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    4. @Connie Murray, you and I can sit together (virtually) under our fake trees and toast each other for saving the lives of two more evergreen trees!

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  16. We also opt for pre-lit artificial trees, simple garland on the mantles, tartan table cloths, and wreaths decorated with tartan ribbon and ice skates. cheers! scotmiss

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  17. I do add bubble lights just because I love sitting and watching them

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  18. All white lights on the Christmas tree.

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  19. We cut evergreen boughs on the property and place them on the window boxes, then I attempt (without blowing too many breakers) to embed tiny white lights among the boughs and keep them lit in all kinds of weather (and we're speaking of the northern tier of states, here, where winter is for real).

    We got away from trees indoors while we had cats — any cat owner will understand — and just haven't picked up the custom since. If we did, it would be a natural tree, ornaments from our past back to childhood, lights (probably in colors), and tinsel, you bet.

    Instead, we get a natural wreath for the front door, with red ribbon and pine cones. (No electrical devices for the wreath, thank you very much, and anyway the cold outside would kill any battery, up to and including a Die-Hard from a car.)

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  20. I love my live blue spruce, and I add red bows or white lights. I can't afford a "live" tree each year and can't abide the ecological cost of a plastic tree. To each their own without judgement. Thankfully my little spruce is still small enough to make its annual move indoors without too much trouble.

    All else I keep as simple as possible. A plaid bow on my door. White holiday lights, candles, and a fire at night. Pine cones gathered earlier in the year on mountain walks. Natural, calm, and cozy.

    Thank you to all for sharing the traditions and aesthetic that make the coming season meaningful.

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  21. A Christmas story if I may. Just back from Vietnam. Baby’s first Christmas. We are 2, 000 miles from family. That little girl has to have a Christmas tree. A trip to Ralph’s Market for a tree. They are closing and the only thing they have left is a little tree that would make Charlie Brown’s tree look like those some have described in their comments. My wife did a wonderful job of decorating(?) that little tree for baby’s first Christmas. Now there have been 50 years of Christmases past since then and I’ve always been so pleased with our trees as we‘ve welcomed family and friends into our home through the years, but my favorite is that little California supermarket tree.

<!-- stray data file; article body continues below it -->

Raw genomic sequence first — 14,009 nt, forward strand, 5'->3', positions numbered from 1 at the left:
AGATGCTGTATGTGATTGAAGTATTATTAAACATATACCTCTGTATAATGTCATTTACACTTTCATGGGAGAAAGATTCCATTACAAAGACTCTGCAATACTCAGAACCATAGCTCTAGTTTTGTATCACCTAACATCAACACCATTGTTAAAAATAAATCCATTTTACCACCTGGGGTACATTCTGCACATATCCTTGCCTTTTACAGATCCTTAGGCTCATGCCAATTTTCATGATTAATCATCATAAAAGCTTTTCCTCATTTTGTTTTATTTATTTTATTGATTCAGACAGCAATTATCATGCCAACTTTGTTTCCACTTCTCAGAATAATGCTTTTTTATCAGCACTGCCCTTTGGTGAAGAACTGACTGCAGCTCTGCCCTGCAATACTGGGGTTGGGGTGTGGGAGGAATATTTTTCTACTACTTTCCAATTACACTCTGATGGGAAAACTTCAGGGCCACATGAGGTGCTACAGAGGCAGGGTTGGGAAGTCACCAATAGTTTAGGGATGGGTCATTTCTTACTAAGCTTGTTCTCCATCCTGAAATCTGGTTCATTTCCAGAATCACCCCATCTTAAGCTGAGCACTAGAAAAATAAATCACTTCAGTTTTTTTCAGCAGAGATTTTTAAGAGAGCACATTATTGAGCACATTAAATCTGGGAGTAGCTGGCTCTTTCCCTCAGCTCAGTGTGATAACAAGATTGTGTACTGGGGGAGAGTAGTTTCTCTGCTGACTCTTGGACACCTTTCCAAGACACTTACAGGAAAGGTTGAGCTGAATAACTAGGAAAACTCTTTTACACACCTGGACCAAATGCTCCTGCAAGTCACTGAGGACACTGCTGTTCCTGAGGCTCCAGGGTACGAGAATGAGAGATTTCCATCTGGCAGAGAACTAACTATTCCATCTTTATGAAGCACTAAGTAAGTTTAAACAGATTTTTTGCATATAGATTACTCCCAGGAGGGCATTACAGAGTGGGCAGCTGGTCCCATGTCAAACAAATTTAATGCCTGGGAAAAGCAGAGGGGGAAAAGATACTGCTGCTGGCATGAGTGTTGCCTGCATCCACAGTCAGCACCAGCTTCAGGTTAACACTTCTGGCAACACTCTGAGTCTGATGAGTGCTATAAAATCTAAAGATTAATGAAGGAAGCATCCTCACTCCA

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  22. It's whatever brings you joy. My preference is minimalist. A tree, ornaments collected over the years, and whatever lights my husband picks up when I send him to CVS for a new strand because they seem to always tangle and become a mess. If the blow-up Santa brings joy to a family member, and it is done from a place of love, so be it. A true prep doesn't care about decor. It's character that matters. What's not prep is wondering what is prep. Decorate to bring your family joy and to hell with what anybody else thinks. My in-laws live on the so-called preppiest street in the so-called preppiest of towns, and they put a tree on the roof of the big old ocean-front house because it brings them joy. My developmentally challenged brother-in-law loves anything with lights and movement. Halloween is more up his alley, thank goodness. What's prep is not picking and pruning because what really matters is family, joy, love, and scrupulously managing the sit down dinner for thirty seating arrangement in an attempt to maintain peace.

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  23. Christmas is the happiest time of the year in Christianity so we always have colored lights (I do get rid of the reds & yellows; love the pinks, whites, blues & greens). So that's our way of celebrating, and as the tree sits in a bay window, it's our exterior Xmas decoration for the neighborhood as well (love to see the lights as I turned into our little street at night). I left prep behind after leaving college in the late 60's. Also, I prefer to decorate in silver and gold, finding red & green too dark for me. I guess it's whatever brings one's family good cheer at this time of year. Green/red or silver/gold. It's all good.

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  24. I celebrate the season quietly, The prettiest wreath is the one in the movie Little Women, with Wynona Ryder. That movie is my idea of a real Christmas. The best decorations are your family around the table.